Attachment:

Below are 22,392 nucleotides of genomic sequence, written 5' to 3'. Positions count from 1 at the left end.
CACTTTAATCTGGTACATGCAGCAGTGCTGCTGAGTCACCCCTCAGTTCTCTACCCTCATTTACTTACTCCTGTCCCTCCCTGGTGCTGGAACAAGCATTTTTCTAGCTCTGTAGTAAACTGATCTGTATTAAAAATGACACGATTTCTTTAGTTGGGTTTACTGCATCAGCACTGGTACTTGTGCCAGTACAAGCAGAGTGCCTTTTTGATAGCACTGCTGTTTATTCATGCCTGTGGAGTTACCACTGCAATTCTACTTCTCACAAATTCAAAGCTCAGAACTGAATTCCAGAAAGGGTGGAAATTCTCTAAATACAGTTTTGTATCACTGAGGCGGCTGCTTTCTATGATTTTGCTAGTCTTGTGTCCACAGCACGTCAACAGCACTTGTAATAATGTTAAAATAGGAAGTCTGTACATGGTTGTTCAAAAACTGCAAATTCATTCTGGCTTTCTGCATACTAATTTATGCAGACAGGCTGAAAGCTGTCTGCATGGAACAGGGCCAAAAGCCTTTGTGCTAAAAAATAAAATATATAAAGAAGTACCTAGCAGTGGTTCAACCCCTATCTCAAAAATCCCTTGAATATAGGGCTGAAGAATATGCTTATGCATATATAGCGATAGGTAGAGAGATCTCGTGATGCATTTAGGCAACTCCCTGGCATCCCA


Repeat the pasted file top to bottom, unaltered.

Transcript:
Below are 22,392 nucleotides of genomic sequence, written 5' to 3'. Positions count from 1 at the left end.
CACTTTAATCTGGTACATGCAGCAGTGCTGCTGAGTCACCCCTCAGTTCTCTACCCTCATTTACTTACTCCTGTCCCTCCCTGGTGCTGGAACAAGCATTTTTCTAGCTCTGTAGTAAACTGATCTGTATTAAAAATGACACGATTTCTTTAGTTGGGTTTACTGCATCAGCACTGGTACTTGTGCCAGTACAAGCAGAGTGCCTTTTTGATAGCACTGCTGTTTATTCATGCCTGTGGAGTTACCACTGCAATTCTACTTCTCACAAATTCAAAGCTCAGAACTGAATTCCAGAAAGGGTGGAAATTCTCTAAATACAGTTTTGTATCACTGAGGCGGCTGCTTTCTATGATTTTGCTAGTCTTGTGTCCACAGCACGTCAACAGCACTTGTAATAATGTTAAAATAGGAAGTCTGTACATGGTTGTTCAAAAACTGCAAATTCATTCTGGCTTTCTGCATACTAATTTATGCAGACAGGCTGAAAGCTGTCTGCATGGAACAGGGCCAAAAGCCTTTGTGCTAAAAAATAAAATATATAAAGAAGTACCTAGCAGTGGTTCAACCCCTATCTCAAAAATCCCTTGAATATAGGGCTGAAGAATATGCTTATGCATATATAGCGATAGGTAGAGAGATCTCGTGATGCATTTAGGCAACTCCCTGGCATCCCA